NextGen Introduces Animal Biomarker Products for Development of Brain Disorder Diagnostics
Product News Jun 15, 2012
NextGen Group Plc has announced the commercialization of a new assay for the identification of diagnostic biomarkers in brain disorders in animal models.
The assay measures protein markers in rat cerebrospinal fluid and will expand the product offering of NextGen’s contract research subsidiary, NextGen Sciences Inc.
An assay is the procedure for measuring the effects of a chemical in an organism. For example, assays are used to discover biomarkers which are in turn used to identify the existence and progression of a disease.
Biomarkers are used in clinical trials to aid in patient selection and to evaluate the effectiveness of a drug. They are also used in the development of companion diagnostics that will drive the growth of the personalized medicine market.
There is a significant need for biomarkers to monitor and diagnose central nervous system disorders, such as dementia, Parkinson’s disease and neuropsychological disorders, within the patient care and drug development industries.
NextGen’s “CSFassay-rat A.1.0” product is capable of measuring 62 cerebrospinal fluid (CSF) proteins simultaneously that have been identified as likely biomarkers in various central nervous system (CNS) disorders.
Barry McAleer, PhD, CEO of NextGen Sciences Inc says: “Assays that can discover biomarkers in animal models will enhance the drug development process within the pharmaceutical industry and could lead to reduced attrition in the drug development process. With the introduction of the CSFassay-rat A.1.0 we have delivered on the first phase of ongoing product development plans that enables us to support and enhance the pre-clinical drug development programs of our customers. This new product and those currently in development are already attracting interest in the marketplace and we are in discussions with a number of clients who wish to use these assays in their R&D programmes.”
The release of the CSFassay-rat A.1.0 product is the first assay in a family of animal model CSF assays and provides confirmation of NextGen’s previously stated intention to deliver assays in animal species.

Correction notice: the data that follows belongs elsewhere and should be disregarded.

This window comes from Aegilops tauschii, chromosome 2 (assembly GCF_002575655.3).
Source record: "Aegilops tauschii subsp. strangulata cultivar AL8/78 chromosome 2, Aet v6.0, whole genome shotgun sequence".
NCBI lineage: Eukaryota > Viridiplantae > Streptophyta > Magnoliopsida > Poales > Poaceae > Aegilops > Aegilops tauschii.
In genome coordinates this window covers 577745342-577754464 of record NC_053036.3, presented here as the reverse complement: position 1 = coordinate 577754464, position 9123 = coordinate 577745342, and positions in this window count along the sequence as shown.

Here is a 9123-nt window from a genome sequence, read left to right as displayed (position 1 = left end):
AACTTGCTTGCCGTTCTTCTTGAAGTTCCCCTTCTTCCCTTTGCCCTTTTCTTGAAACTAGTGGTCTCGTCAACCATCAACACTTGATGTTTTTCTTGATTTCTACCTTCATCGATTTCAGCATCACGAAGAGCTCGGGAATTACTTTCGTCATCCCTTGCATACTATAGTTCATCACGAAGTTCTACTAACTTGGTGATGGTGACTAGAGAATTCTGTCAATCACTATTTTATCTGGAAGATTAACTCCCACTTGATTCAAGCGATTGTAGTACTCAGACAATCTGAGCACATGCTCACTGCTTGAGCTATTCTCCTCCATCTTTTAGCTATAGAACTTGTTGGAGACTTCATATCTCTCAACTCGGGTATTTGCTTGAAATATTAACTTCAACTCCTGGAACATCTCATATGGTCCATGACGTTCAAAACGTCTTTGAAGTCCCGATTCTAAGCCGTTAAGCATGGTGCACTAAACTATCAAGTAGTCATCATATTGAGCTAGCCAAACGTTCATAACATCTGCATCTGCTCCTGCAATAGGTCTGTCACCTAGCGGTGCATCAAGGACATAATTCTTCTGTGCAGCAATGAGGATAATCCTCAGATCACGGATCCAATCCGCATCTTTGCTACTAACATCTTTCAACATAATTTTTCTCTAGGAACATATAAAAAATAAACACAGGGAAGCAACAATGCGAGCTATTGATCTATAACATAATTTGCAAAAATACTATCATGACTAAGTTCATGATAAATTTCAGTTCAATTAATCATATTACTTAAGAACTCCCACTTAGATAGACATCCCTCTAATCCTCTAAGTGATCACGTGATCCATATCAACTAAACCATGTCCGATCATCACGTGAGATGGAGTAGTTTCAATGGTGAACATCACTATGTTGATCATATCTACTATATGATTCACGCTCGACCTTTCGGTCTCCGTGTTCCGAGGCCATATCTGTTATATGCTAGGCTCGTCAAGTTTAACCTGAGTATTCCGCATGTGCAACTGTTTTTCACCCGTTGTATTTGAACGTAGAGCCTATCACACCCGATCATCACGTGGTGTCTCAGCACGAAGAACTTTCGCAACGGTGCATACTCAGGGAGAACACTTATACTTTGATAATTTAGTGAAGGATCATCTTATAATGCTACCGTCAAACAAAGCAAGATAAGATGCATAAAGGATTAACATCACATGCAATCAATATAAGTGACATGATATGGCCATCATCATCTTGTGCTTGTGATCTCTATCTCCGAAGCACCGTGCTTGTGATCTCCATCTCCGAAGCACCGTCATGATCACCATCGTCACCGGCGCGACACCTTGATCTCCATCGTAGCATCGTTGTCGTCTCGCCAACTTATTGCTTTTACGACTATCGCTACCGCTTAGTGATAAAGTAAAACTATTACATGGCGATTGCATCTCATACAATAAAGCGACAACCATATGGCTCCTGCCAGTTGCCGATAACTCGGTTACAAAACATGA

Explains Barry McAleer: “Our customers can choose to employ our current assay products in their diagnostic biomarker programs or they can ask us to make custom assays for them, in multiple species, in CSF and plasma and for hundreds of proteins. We can do it in just a matter of weeks.
“With our previously released human CSF and plasma assays we continue to widen the landscape for our customers to find diagnostic biomarkers in different animal species models. These biomarkers can be combined in a single assay that can be employed through the pre-clinical and clinical stages of drug development. This improves the chances for diagnostic markers to proceed all the way through to companion diagnostics and to aid the personalization of medicine.”
NextGen uses mass spectrometry (a technique for specifically identifying and quantifying biomarkers in samples) as its core technology to discover highly specific protein biomarkers that can be used for diagnostic purposes.
“The speed with which we can develop these assays (three times faster than our previous assays), in multiple species and with hundreds of analytes, signifies a huge step forward in the speed with which we can look to grow our business.”
Klaus Rosenau, Chairman of NextGen Group PLC, explains: “We continue to strengthen our position towards becoming be a leader in providing high quality diagnostic biomarker assays. We intend to increase the speed with which we can exploit our technology and products within the project engine pipeline of the NextGen Sciences Dx business. Projects are already at different stages of development as we pursue our ambition to generate further intellectual property and seek out biomarker sale/licencing/testing routes to build shareholder value.”
In 2010, the total global market for biomarkers was an estimated $13.5 billion and is expected to grow to nearly $33.3 billion by the end of 2015 (BCC Research).